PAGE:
a human rights activist working for an NGO in Sri Lanka. After a hard day's work in a humid
office building, you walk into your apartment, fire up your laptop and fire off
the following tweet:
workshop with @LTTE and Sri Lankan govt. about easing roadblocks for medical
supplies to be trucked in. Conf.
going well, God-willing."
you're now a terrorist.
It sounds like
the plot of an action movie. But
according to a controversial 2010 ruling by the U.S. Supreme Court, NGOs--and
those who work on their behalf--could be held criminally and civilly liable for
providing nonviolent, material support to designated terrorist groups.
In Holder v. Humanitarian Law Project,
the Court extended the Patriot Act's prohibition on material support to
terrorist groups to include "expert advice, assistance, and
personnel". Under the
contentious 6-3 decision, aiding and abetting the enemy could be as innocent as
providing antibiotics to refugees ...or as amorphous as sending out a tweet.
already has its share of detractors.
Former President Jimmy Carter and linguist Noam Chomsky have already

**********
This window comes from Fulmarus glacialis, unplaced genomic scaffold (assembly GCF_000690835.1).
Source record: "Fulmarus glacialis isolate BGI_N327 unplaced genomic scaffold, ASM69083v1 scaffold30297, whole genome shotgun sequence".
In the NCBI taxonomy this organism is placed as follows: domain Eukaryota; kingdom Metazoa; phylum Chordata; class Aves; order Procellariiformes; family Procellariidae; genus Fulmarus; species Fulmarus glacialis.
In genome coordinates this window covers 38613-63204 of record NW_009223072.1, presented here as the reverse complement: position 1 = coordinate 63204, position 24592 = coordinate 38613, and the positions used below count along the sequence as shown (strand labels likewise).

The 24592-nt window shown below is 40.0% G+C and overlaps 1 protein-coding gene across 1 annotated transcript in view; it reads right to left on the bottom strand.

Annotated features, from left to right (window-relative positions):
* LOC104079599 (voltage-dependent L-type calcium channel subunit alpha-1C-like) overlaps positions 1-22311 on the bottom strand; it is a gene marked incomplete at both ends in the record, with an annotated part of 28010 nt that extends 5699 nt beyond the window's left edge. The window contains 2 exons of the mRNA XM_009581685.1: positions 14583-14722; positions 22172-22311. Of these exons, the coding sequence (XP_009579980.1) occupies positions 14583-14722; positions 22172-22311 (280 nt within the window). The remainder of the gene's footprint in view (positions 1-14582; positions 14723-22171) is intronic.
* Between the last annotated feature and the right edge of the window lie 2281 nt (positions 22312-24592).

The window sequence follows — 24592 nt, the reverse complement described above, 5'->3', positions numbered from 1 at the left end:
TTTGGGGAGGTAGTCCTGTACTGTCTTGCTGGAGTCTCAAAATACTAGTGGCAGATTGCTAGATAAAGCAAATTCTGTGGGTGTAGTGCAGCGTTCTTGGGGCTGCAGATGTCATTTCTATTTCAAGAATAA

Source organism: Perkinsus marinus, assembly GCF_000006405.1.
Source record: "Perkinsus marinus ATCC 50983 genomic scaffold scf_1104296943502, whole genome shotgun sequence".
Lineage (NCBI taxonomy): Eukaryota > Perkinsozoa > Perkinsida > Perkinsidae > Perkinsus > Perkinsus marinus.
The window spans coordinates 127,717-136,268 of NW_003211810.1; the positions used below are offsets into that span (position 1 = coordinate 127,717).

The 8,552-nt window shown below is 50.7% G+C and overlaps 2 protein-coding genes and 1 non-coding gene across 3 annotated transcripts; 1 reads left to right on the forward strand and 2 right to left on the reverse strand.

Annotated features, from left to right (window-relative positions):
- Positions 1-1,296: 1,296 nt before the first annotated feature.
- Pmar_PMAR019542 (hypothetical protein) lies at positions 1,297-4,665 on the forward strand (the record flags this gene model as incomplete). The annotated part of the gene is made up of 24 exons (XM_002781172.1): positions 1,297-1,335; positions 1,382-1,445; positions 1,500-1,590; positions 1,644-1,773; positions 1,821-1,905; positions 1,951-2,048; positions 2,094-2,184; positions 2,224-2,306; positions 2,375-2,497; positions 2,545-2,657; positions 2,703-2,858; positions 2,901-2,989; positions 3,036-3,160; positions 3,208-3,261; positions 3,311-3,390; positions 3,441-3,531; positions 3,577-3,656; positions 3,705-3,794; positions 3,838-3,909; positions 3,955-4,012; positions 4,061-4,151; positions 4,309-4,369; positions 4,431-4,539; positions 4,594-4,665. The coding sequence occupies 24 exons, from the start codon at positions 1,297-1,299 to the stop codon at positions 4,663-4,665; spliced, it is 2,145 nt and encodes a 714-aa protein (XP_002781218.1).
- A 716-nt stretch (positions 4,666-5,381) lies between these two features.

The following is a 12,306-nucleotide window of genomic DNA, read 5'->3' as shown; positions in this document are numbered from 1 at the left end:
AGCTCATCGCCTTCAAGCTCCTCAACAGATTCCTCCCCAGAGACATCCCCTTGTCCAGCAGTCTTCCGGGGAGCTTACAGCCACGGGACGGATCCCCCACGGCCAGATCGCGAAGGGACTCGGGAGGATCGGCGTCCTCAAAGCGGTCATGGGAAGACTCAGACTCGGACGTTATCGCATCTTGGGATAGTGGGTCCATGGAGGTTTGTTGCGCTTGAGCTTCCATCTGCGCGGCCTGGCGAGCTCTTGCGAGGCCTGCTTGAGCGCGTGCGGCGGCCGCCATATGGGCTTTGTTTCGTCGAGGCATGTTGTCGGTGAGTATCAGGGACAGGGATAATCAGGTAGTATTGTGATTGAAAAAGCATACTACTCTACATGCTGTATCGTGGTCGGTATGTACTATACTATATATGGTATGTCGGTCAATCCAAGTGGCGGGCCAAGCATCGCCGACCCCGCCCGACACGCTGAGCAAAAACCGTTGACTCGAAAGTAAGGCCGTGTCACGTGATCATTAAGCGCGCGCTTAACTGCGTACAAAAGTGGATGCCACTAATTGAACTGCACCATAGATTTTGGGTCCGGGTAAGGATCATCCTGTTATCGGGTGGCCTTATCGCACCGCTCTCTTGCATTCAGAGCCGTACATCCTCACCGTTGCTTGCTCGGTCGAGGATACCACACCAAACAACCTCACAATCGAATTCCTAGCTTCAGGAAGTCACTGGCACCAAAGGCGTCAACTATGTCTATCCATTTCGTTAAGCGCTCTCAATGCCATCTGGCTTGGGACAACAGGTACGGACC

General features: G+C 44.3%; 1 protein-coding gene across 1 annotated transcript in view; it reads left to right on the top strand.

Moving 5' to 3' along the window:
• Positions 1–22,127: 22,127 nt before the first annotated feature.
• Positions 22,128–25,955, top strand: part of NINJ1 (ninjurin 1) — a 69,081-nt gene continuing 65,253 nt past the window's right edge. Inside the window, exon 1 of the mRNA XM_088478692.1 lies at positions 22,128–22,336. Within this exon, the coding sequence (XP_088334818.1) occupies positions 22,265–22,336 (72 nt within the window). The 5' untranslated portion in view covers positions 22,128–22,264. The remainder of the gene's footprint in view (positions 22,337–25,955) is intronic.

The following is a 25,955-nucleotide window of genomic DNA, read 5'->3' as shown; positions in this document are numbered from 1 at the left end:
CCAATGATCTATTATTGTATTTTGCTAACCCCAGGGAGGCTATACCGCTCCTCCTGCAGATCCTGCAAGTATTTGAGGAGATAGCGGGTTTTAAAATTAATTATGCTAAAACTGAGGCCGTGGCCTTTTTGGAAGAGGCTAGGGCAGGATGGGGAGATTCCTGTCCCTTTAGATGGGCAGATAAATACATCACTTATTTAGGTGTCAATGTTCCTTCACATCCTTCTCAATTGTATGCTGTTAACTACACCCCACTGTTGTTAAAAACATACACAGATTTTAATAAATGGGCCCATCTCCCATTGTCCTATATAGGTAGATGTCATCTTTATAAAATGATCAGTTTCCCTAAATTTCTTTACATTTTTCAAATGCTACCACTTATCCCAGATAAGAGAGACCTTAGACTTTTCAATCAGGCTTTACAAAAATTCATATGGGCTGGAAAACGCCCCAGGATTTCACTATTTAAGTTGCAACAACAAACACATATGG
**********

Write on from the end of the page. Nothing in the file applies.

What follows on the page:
come out against it, warning that the decision could hamper the work of NGOs
around the world and endanger the lives of civilians in war-torn areas,
including women and children. But
is promoting social justice in Sri Lanka the same as shouting fire in a crowded
Leiter, who is
Israeli, seems like an unlikely proponent for the new ruling. But already her group, Shurat Haddin,
is using the Holder decision to sue
social media giants such as Twitter, accusing them of violating U.S.
anti-terror laws by hosting the accounts of Hezbollah, al-Shabaab, and other
terrorist groups . In a recent
interview with the Jerusalem Post,
Darshan-Leiter claims that unless the accounts are deleted, the
California-based tech company could face fines, even indictments.
determines who is and isn't a terrorist?
the Supreme Court, that task falls to Congress and the Executive Branch. But even then, the issue is murky. The State Department has designated the
MEK, or Mujaheddin al Khalq, as a terrorist group for its involvement in the
1980-88 Iran-Iraq war. Yet
according to the International Herald
Tribune, politicians as diverse as Patrick Kennedy and former Homeland
Security chief Tom Ridge have endorsed the group, as well as former chief of
staff Andrew Card, Richard Perle, and many others.
Democrat, even voted for a non-binding resolution endorsing the group. Yet organizations like Hezbollah--which
has a social service wing as well--are conspicuously excluded.
As the global
war on terror continues, the only sure advice seems to be: watch what you
By John Winn